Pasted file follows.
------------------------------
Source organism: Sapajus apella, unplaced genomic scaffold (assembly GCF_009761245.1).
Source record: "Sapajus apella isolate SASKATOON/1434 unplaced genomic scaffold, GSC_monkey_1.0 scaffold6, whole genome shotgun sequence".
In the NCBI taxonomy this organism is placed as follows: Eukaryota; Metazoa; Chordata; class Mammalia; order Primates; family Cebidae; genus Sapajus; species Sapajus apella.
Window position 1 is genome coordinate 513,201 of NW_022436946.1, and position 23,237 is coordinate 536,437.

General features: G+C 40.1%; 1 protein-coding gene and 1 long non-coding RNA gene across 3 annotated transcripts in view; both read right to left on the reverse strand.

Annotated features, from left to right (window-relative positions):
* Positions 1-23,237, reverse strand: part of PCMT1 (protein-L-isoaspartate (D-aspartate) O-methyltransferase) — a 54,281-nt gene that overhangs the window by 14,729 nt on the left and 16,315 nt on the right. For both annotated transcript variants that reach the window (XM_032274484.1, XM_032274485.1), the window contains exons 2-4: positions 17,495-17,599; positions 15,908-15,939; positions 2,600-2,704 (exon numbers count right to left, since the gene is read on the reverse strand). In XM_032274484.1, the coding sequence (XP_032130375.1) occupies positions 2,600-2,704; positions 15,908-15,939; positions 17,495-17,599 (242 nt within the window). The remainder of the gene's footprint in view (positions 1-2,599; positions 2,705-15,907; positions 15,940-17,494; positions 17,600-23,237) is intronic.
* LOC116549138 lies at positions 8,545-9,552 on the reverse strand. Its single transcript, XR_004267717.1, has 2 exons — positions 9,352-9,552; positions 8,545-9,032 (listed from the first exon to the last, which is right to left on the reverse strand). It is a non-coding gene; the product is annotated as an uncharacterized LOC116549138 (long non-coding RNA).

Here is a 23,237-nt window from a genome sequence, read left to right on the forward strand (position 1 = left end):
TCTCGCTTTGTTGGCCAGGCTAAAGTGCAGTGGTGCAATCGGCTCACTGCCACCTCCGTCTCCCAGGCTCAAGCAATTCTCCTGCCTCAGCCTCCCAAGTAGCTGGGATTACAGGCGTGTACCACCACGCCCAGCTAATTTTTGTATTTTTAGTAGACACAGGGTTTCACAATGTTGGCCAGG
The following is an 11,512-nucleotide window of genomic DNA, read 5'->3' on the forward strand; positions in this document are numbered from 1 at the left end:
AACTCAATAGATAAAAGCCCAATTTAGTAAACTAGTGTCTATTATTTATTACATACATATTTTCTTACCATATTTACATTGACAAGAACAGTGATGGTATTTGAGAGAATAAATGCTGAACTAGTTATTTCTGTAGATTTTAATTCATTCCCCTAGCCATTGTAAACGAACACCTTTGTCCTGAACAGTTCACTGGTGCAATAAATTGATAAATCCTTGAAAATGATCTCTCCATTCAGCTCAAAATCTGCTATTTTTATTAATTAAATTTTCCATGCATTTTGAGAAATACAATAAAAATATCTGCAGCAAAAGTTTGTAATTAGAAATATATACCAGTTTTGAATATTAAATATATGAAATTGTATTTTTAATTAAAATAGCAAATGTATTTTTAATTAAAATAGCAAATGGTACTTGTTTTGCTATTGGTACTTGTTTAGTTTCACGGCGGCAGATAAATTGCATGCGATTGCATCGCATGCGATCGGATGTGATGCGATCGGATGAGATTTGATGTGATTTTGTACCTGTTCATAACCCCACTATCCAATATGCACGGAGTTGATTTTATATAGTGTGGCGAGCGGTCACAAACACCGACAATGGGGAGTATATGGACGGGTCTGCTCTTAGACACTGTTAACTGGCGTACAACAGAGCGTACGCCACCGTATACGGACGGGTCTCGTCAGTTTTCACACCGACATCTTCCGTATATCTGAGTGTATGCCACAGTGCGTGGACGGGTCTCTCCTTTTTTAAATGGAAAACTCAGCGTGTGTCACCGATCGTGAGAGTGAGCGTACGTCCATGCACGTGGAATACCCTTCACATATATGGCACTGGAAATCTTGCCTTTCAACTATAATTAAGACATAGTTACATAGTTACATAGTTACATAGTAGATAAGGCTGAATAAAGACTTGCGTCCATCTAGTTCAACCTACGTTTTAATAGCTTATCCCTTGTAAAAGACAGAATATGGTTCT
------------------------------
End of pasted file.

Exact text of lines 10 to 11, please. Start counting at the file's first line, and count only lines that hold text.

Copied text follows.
TCTCGCTTTGTTGGCCAGGCTAAAGTGCAGTGGTGCAATCGGCTCACTGCCACCTCCGTCTCCCAGGCTCAAGCAATTCTCCTGCCTCAGCCTCCCAAGTAGCTGGGATTACAGGCGTGTACCACCACGCCCAGCTAATTTTTGTATTTTTAGTAGACACAGGGTTTCACAATGTTGGCCAGG
The following is an 11,512-nucleotide window of genomic DNA, read 5'->3' on the forward strand; positions in this document are numbered from 1 at the left end: